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June 2020

[UPDATE] Hot or cold water - which kills more germs?

Written by Nathalie Leblond
Workplace Hygiene, Handwashing and Hand Hygiene

October 2017 feels like a long time ago, but that's when I wrote this original piece on which is better for washing your hands - hot or cold water. (Cape Town was just recovering from the Day Zero panic mindset and Capetonians were grateful to have any water at all, but Coronavirus has Day Zero paling into insignificance...)

None the less, with hand washing practices in the spotlight more than ever before, we thought now would be a good opportunity to update this blog post, and see whether Coronavirus has changed any of the thinking around which is best, or whether there is even a difference. 

Conventional wisdom holds that washing your hands with hot water kills more germs than washing them with cold water. According to the European Cleaning Journal “nearly 70 per cent of us believe hot water to be more effective than cold or warm water - despite having no evidence to back this up.”

So what do the experts think? 

Amanda R. Carrico, a research assistant professor at the Vanderbilt Institute for Energy and Environment in Tennessee, says "It's certainly true that heat kills bacteria, but if you were going to use hot water to kill them it would have to be way too hot for you to tolerate."

And Unicef, on their page 'Everything you need to know about washing your hands to protect against Coronavirus, says "you can use any temperature of water to wash your hands. Cold water and warm water are equally effective at killing germs and viruses – as long as you use soap!"

And if you need further convincing, watch this short video in which the first thing an Infectious disease specialist says is "at a very practical level, it doesn't matter, as long as you are washing your hands with soap and water, that's all that matters".


The Warm Water Myth: 

The warm water myth seems to have originated because boiling water is often recommended as a means to make water safe for drinking. This is because at 100 degrees Celsius most pathogens are rendered harmless.

However, the average temperature for hand washing water is between 40 and 55 degrees Celsius. At the higher end of this spectrum some pathogens might die, but the amount of time your hands would need to be in the water would leave you with burns. 

Carrico said that after a review of the scientific literature, her team found no evidence that using hot water to wash hands kills bacteria. Carrico’s position was substantiated by research done at Rutgers University Brunswick  in which people were asked to wash hands in water of differing temperatures. Prof Donald Schaffner said: "People need to feel comfortable when they are washing their hands but as far as effectiveness [goes], this study shows us that the temperature of the water used did not matter".  Even water as cold as 4°C appeared to reduce bacteria if hands were scrubbed, rinsed, and dried properly.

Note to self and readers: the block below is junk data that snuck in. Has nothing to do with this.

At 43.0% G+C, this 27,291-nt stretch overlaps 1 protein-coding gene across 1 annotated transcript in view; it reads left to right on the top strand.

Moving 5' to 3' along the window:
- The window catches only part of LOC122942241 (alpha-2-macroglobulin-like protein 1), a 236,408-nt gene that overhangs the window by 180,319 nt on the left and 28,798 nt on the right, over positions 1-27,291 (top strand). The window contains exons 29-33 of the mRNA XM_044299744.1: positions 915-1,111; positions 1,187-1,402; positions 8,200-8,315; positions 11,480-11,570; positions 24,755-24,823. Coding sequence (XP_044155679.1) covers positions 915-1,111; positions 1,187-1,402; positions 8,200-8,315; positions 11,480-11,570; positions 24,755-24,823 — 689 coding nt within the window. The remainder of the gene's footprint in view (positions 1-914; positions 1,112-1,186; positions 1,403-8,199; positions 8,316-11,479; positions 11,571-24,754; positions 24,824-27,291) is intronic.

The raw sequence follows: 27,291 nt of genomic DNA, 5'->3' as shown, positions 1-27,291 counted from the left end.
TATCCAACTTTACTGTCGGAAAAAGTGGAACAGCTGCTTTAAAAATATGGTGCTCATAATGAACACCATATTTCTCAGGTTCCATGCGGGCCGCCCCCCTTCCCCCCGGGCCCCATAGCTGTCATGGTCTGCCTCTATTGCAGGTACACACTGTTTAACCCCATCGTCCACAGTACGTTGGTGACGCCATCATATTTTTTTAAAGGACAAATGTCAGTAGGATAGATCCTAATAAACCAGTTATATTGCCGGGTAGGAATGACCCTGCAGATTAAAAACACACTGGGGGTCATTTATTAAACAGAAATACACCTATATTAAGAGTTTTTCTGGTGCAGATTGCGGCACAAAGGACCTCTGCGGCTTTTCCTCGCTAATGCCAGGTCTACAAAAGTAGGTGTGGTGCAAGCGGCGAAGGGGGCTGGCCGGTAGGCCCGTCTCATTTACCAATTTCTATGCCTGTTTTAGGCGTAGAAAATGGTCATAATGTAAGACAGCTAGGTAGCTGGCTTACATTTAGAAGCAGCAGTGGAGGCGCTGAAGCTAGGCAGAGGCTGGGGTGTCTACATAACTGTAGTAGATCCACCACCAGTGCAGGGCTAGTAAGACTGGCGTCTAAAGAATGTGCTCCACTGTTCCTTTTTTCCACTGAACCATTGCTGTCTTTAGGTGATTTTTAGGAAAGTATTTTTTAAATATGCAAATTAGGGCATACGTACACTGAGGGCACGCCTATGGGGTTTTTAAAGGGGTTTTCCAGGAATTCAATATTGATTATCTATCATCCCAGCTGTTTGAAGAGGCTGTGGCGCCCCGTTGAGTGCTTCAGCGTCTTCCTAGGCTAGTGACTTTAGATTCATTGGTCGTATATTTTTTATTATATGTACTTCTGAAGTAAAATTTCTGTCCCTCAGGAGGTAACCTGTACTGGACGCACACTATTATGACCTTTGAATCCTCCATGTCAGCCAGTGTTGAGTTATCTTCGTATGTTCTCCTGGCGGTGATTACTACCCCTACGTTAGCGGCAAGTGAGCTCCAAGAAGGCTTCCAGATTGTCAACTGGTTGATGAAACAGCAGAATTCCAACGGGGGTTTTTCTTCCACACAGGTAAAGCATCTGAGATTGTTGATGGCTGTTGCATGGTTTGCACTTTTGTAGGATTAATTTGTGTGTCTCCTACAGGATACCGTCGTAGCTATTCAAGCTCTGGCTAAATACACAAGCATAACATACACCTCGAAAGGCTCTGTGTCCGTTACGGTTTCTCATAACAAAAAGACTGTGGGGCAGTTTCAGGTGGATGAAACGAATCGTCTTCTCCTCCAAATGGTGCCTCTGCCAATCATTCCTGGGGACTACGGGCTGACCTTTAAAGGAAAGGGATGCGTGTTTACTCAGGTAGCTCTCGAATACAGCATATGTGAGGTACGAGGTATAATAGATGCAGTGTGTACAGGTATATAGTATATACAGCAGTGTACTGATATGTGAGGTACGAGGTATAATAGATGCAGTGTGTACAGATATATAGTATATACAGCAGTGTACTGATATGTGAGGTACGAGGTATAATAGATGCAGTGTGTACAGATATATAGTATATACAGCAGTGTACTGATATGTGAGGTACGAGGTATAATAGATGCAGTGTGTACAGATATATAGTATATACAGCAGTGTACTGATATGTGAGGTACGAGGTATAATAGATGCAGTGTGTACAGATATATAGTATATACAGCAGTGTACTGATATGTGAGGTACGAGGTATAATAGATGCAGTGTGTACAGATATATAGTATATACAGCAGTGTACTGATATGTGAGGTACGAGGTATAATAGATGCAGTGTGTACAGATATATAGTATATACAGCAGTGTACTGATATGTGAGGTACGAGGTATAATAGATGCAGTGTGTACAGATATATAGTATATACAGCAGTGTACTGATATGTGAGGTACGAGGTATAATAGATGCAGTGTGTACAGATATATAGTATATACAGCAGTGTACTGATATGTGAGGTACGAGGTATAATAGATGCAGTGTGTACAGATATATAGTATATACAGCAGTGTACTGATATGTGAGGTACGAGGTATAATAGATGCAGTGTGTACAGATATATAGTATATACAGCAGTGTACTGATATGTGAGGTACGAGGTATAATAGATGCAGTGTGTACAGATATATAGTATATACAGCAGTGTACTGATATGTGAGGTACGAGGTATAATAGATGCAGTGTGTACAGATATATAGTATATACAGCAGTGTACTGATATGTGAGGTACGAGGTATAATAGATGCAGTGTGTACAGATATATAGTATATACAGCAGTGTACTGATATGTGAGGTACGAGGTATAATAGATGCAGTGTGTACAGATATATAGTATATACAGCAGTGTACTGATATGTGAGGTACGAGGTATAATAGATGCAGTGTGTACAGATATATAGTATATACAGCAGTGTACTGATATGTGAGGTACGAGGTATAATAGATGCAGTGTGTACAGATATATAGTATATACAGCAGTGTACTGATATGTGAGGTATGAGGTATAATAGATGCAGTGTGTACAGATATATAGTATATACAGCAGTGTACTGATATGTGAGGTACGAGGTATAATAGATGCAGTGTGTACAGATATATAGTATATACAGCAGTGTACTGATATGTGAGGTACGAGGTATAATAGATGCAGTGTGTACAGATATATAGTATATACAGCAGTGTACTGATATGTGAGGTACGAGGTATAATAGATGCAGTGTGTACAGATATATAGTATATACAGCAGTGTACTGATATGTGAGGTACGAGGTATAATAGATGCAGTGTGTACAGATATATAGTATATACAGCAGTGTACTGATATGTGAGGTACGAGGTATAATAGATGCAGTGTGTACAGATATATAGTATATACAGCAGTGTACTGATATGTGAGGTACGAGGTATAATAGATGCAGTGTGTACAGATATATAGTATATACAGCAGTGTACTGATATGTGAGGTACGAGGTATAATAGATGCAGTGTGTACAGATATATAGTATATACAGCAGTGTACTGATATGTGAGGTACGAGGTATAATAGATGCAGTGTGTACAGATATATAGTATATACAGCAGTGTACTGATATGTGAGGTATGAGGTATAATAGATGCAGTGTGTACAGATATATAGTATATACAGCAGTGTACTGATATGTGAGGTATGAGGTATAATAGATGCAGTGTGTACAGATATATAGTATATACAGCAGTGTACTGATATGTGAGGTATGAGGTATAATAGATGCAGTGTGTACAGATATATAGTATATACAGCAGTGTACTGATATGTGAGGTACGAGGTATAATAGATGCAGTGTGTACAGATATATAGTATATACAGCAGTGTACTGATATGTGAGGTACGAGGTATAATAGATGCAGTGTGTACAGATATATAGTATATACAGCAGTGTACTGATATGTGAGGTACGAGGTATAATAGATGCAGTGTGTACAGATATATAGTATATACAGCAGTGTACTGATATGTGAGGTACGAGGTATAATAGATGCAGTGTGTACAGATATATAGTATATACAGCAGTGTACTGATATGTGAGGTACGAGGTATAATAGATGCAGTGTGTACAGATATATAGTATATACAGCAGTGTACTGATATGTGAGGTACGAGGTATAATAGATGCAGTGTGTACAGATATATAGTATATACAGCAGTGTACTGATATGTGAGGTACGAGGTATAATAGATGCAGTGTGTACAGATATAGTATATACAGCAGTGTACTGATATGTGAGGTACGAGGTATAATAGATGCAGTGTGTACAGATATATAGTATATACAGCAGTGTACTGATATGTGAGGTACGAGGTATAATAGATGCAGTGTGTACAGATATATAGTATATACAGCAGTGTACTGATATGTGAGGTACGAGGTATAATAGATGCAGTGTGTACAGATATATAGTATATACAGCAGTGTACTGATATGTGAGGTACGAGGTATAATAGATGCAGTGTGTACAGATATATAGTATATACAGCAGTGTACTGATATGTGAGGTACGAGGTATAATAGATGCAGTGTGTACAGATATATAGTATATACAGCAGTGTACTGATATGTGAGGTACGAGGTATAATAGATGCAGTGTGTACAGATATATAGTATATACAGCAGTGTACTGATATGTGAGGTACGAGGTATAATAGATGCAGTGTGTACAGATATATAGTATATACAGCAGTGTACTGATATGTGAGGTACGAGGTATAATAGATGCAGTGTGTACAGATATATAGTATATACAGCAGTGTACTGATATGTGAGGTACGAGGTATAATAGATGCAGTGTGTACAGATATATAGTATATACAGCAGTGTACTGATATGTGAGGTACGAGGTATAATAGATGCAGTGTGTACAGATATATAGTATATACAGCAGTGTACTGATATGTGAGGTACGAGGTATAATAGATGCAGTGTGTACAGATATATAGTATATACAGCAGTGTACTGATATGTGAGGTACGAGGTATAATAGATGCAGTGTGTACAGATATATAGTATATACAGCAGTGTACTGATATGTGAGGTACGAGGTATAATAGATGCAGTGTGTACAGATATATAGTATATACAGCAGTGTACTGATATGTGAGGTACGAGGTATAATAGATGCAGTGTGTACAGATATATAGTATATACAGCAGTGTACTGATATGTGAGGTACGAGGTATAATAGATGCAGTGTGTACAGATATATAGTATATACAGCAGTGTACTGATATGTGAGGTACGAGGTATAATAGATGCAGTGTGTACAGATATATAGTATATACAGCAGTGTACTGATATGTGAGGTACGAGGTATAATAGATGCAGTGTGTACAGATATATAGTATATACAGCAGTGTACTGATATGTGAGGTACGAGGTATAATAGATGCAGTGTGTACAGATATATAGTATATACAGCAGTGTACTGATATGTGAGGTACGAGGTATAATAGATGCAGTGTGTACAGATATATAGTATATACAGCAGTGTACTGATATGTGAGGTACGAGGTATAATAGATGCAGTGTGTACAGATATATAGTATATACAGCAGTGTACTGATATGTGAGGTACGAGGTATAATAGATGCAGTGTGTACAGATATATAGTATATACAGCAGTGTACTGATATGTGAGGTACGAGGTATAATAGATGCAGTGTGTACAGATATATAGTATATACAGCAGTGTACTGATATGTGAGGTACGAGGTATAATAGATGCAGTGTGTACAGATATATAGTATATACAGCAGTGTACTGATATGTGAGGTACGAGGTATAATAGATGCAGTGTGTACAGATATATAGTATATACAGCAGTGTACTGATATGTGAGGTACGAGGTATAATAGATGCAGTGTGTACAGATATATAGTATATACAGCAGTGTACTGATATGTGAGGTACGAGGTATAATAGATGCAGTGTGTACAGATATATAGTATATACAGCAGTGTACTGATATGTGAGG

Technique matters!

Which brings me to the real point of this piece; it doesn't matter whether you use hot or cold water, as long as you wash your hands following proper hand washing techniques. These techniques include not only HOW you wash your hands,  but also for HOW LONG

And before you sigh, roll your eyes and say to yourself “of course I use the proper technique”, an 2013 article in Popular Science in claims that a staggering 95% of people don’t wash their hands for long enough to get rid of all the germs, and 23% don't even use soap. In 2016 Initial's "The Habits of Hygiene" report established that 84% of people claim to wash their hands after using the bathroom, but it’s really only half of that! We can really only hope that with good hand hygiene practices the single best weapon in the fight against Coronavirus, this statistic is now outdated and incorrect!

So how long is “long enough”? The CDC says you need to wash your hands—with soap!—for at least 20 seconds in order to kill disease-causing germs, but the sad reality is that most people only wash their hands for around 6 seconds.  And not to mention all those parts of the hands that most people forget to wash, such as their thumbs, the tops of their hands and between their fingers.  And last, but definitely not least, hand drying is important, as bacteria breeds faster on wet hands.  

For a reminder on the proper way to wash your hands, take a look at our expert demonstration or download our handy poster on hand washing techniques below.

Just remember that South Africa is still a water scarce country (even with all the winter rain in Cape Town), so always turn off the tap while you lather up, rather than leaving it running. You'll not only save water, but also electricity by not waiting for the water to get hot.

Coronavirus, Day Zero and Load shedding all defeated with one simple, 20 second behaviour... a girl can dream, right?

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Nathalie Leblond

Nathalie Leblond

I joined Rentokil Initial South Africa in 2004 as the PA to the MD, and after 6 months maternity leave I re-joined the Company in 2009 as the Marketing Co-ordinator for Rentokil. I'm now the Marketing Communication Manager for Rentokil Initial. I'm still terrified of cockroaches (Americana's only!) but the rest of the creepy crawlies we deal with don't really bug me (see what I did there?), so I guess I'm in the right industry! I am passionate about what we do here at Rentokil Initial and also write for our Hygiene Blog, which can be found at blog.initial.co.za, and our Ambius blog - https://www.ambius.co.za/blog. Life outside of Rentokil Initial mostly revolves around my daughter, who has just turned twelve, and my husband (who is a bit older). I love living in Cape Town and wouldn't trade living here for anywhere else in the world.

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